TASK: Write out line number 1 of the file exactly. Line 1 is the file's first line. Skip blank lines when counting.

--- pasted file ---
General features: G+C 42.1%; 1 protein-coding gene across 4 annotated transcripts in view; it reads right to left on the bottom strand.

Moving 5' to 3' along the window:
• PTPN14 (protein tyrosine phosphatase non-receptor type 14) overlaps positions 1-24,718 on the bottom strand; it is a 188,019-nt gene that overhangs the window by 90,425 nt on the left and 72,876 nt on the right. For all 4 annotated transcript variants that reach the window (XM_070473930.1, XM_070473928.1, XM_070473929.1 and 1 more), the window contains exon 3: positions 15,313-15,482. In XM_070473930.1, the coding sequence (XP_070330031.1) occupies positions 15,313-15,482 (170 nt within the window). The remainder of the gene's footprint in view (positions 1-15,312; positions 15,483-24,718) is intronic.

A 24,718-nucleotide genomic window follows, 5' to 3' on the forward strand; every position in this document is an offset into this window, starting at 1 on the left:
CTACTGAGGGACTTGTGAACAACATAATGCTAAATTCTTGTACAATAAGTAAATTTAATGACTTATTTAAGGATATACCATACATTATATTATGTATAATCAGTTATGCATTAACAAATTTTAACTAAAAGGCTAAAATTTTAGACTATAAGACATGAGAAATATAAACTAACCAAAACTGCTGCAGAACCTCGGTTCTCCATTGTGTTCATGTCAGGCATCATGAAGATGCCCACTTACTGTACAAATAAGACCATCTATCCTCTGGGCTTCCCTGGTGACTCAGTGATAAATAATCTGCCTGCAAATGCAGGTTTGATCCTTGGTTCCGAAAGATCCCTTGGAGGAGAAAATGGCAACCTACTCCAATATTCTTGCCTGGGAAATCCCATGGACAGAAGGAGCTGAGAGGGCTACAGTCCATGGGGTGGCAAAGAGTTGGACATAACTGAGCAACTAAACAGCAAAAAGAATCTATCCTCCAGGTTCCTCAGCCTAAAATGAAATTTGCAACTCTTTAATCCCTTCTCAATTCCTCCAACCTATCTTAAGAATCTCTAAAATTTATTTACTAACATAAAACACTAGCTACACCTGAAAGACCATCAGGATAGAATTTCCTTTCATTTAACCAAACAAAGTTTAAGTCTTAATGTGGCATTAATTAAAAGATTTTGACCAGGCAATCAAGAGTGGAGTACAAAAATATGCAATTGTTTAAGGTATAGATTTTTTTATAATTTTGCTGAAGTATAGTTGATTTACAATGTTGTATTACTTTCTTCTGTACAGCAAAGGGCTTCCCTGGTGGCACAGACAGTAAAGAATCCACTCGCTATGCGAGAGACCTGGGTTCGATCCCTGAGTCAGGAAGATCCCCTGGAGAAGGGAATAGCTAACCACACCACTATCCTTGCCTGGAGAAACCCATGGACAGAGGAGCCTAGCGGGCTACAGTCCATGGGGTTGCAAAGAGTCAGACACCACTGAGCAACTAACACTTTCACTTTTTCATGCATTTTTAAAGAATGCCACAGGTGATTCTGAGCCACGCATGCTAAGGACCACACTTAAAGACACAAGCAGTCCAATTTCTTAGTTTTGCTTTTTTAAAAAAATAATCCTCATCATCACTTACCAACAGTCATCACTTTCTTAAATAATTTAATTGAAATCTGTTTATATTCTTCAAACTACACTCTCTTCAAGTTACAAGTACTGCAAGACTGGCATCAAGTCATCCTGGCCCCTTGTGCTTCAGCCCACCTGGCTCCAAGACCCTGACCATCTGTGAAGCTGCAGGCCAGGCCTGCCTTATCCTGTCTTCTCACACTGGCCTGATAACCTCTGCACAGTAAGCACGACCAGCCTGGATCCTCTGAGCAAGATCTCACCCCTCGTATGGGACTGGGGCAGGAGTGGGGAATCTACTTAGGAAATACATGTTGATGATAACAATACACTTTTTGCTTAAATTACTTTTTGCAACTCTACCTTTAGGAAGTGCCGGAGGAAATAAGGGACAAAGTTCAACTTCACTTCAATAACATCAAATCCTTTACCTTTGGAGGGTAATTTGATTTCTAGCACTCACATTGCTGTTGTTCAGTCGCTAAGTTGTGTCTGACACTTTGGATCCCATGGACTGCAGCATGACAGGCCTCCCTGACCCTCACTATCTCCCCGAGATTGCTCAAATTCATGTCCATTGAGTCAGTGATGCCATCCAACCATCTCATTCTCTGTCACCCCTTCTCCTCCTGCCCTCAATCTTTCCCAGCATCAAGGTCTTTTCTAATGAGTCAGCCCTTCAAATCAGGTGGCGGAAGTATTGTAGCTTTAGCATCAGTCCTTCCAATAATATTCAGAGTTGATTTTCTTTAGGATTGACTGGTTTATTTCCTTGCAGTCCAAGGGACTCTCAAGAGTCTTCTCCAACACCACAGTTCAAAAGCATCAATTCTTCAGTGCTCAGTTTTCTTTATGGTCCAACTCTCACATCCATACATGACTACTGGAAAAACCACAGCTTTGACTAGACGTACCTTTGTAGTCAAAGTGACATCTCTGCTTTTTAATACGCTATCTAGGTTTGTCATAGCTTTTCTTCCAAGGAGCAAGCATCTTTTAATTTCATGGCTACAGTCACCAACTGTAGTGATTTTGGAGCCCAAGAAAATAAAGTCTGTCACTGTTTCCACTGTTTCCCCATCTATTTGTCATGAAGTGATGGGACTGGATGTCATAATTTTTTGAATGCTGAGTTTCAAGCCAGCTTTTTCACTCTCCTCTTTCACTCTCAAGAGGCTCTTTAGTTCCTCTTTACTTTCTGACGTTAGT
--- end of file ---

General features: G+C 42.1%; 1 protein-coding gene across 4 annotated transcripts in view; it reads right to left on the bottom strand.